We build networks so that they can work for us, but how can we put them to work in the direction we want while being tactful?
As we go about our networking, we’ve all encountered “those people” who clearly are looking to make a sale, not build a relationship. Whether they push their business card into your hand and walk away or they send you through their sales ringer, these disingenuous sales tactics make us all feel the same way: belittled, like we’re just dollar signs.
In the end, the best way to use your network is by adding value to their businesses. If you can do that, you’re tactfully using your network. There are a couple of ways to add value: (1) by sending referrals or introductions to strategic partners, (2) by providing information, and (3) by providing opportunities.
Send referrals and introductions is an incredibly easy way to use your network. By doing this, you’re staying top of mind and building up credit with those you send the referrals and introductions to, but how do you turn this into a sale? The trick here is to provide hints as to what you’re looking for. For example, if I send a client to a business coach, I’d include in that email that it is great that we have this trusted relationship where we can send clients to each other and know that a good job will be done.
Wording when hinting that you want a client matters. For some people, they’ rather you say that you hope to see a referral from that person soon. Others prefer you mention nothing at all. Knowing you connection is the key to ensuring that you make the right type of statement.
Providing information can be a great way to remind your network that you’re an expert in your field and that you care enough about this connection that you wanted to provide useful information to them. The key is the information must be useful. This is not an easy area for someone like me, but an individual who is constantly scanning the news and stays up to date on trade magazines or current events would be able to utilize this strategy very easily. You can do this by creating email lists, but be sure to only email useful information to those who would want it. Adding people to your email list that would not be interested in the content would end up hurting your relationship.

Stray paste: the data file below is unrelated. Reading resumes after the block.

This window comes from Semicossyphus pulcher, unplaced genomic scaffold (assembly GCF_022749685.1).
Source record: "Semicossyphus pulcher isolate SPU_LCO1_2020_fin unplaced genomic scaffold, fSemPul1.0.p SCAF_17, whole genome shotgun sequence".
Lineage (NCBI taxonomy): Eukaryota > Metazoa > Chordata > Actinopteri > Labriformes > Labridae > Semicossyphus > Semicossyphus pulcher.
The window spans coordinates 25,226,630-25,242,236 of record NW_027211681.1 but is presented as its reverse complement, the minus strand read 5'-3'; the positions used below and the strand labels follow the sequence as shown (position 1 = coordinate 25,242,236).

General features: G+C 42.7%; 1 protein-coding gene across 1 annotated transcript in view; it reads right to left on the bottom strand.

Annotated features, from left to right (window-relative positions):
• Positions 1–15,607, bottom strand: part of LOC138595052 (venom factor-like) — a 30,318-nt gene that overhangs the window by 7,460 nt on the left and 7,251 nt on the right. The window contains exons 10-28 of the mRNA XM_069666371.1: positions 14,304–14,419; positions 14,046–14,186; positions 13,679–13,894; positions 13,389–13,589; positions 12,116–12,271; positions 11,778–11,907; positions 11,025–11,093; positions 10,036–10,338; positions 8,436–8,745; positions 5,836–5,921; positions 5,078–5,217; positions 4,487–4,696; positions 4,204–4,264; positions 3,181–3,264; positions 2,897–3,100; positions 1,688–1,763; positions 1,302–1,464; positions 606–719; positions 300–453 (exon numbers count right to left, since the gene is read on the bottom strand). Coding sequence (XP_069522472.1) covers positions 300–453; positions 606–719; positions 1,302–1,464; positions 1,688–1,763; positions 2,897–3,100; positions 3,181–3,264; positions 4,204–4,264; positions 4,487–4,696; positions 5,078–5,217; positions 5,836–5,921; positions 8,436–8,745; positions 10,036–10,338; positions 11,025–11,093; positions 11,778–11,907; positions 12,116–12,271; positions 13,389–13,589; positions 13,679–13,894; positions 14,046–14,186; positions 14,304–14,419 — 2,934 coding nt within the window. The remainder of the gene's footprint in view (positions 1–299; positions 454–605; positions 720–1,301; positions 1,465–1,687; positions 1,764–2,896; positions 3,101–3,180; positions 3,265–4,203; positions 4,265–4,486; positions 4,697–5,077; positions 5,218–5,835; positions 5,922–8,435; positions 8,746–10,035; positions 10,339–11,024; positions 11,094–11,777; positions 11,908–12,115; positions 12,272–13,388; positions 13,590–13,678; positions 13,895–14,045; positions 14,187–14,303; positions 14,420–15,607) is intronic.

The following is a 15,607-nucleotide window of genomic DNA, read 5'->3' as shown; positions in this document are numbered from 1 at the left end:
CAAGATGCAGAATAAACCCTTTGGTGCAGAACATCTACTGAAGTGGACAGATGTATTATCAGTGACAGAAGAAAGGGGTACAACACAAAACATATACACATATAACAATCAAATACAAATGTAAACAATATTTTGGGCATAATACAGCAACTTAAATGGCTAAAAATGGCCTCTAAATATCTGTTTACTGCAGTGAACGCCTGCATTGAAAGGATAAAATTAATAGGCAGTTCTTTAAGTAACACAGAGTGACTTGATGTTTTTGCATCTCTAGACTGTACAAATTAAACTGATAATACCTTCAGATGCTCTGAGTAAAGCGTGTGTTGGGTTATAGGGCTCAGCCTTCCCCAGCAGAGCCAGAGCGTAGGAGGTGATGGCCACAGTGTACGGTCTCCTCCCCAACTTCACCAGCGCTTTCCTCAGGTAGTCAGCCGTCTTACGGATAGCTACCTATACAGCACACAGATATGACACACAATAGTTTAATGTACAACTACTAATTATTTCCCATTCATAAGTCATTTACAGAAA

Providing opportunities is one of my favorite approaches to using your network. The example I have right now is a series of seminars that I’ll be hosting to accelerate businesses. These seminars call for speakers on topics that I am not as familiar with, so I was able to reach out to my network and ask others to join. Because the audience will be composed of potential new clients for these individuals, this is a great opportunity for my connections to establish themselves as experts in their fields.
There are a few ways to tactfully use your network. It all comes down to being respectful and trying to help others first. There’s nothing wrong with ensuring that people know who you are and what you do, but once that crosses into being too pushy or overly salesy, you’re no longer being respectful of others.